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REFILE-UPDATE 1-Serbia reforms labour, pension laws as part of promised overhaul
July 18, 2014 / 10:06 AM / 3 years ago

REFILE-UPDATE 1-Serbia reforms labour, pension laws as part of promised overhaul

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* Legislation raises retirement age for women

* Liberalises labour market to attract investors

* Serbia trying to rein in budget deficit

By Aleksandar Vasovic and Ivana Sekularac

BELGRADE, July 18 (Reuters) - The Serbian Parliament adopted the first in a raft of reforms intended to cut spending and attract investors, with measures that liberalise the labour market and raise the retirement age for women.

The government is now expected to move quickly to push through legislation on bankruptcy and privatisation. That will provide a basis for restructuring dozens of loss-making state-run companies.

Serbia is trying to cap a consolidated budget deficit expected to reach 8.5 percent of national output, before it begins loan talks with the International Monetary Fund later this year.

The coalition government is wrestling with how to rein in spending. Lazar Krstic resigned as finance minister on Saturday, saying he did not have the support to make the kind of radical cuts he says Serbia needs to steady its finances.

His replacement, Dusan Vujovic, has advocated a milder cut of 10 percent to pensions and public-sector wages, aimed at reducing the deficit by around 1.4 billion euros ($1.9 billion) over the next three years.

Successive governments since the fall of late Serbian strongman Slobodan Milosevic in 2000 have avoided tackling a bloated and costly public sector.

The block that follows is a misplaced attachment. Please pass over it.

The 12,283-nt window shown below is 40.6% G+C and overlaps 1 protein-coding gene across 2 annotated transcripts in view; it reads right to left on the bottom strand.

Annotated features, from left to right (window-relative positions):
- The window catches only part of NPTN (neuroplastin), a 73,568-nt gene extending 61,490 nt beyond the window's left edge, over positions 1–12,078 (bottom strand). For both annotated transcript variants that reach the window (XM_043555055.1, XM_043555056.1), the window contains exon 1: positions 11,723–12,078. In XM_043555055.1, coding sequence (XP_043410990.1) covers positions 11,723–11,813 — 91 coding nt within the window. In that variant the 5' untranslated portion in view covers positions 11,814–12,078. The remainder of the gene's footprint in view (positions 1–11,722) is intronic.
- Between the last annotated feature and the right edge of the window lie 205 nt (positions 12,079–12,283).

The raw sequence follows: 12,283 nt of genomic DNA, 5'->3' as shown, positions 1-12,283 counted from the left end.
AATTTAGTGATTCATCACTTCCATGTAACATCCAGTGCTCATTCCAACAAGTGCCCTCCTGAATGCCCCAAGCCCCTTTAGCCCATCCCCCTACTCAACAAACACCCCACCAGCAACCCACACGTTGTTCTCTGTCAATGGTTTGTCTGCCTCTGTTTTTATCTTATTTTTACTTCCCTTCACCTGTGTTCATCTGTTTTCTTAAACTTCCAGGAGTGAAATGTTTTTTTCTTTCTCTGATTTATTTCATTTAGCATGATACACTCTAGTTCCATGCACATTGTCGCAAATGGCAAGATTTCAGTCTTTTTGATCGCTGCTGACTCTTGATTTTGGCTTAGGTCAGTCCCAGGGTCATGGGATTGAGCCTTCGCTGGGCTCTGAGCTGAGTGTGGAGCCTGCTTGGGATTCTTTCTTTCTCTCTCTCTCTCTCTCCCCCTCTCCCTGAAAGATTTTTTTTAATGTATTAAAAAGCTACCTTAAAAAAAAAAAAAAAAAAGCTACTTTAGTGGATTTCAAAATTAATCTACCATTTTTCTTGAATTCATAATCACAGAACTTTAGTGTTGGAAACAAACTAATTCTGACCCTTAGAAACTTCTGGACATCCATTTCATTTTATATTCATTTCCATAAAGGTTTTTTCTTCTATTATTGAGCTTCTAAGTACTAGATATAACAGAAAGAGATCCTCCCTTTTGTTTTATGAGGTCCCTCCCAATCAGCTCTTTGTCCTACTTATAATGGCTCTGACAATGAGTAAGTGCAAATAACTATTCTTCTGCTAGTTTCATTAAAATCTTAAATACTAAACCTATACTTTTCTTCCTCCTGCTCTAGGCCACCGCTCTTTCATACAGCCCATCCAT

Prime Minister Aleksandar Vucic, armed with a popular mandate unprecedented since Milosevic’s reign in the 1990s, says Serbia can no longer afford to wait.

Investors, however, remain uncertain as to whether he will hold his ground. He faces a potential backlash in a country where the average wage is 280 euros per month and every fifth worker is jobless. Several thousand trade unionists protested on Thursday.

“To have a functioning free-market economy requires the flexibility to fire a bad worker,” Nikola Altiparmakov, a member of the Fiscal Council of economic advisors, told state television. “The current law is so rigid and it did not allow that. It is one, but not the only, pre-condition for achieving economic growth and a higher employment rate in the coming years.”

The changes cut the costs to employers of hiring and firing and gradually raise the retirement age for women from 60 to 65.

Unionists, however, rallied in central Belgrade on Thursday carrying banners that read, “We want work, not slavery” and “No free workforce”.

“It was the state that brought us to starvation, it was the state that allowed thieves to privatise firms, it was the state that failed to restart production and now the workers have to pay the price,” said Dejan Petrovic, a 48-year-old metalworker. ($1 = 0.7389 Euros) (Editing by Matt Robinson, Larry King)

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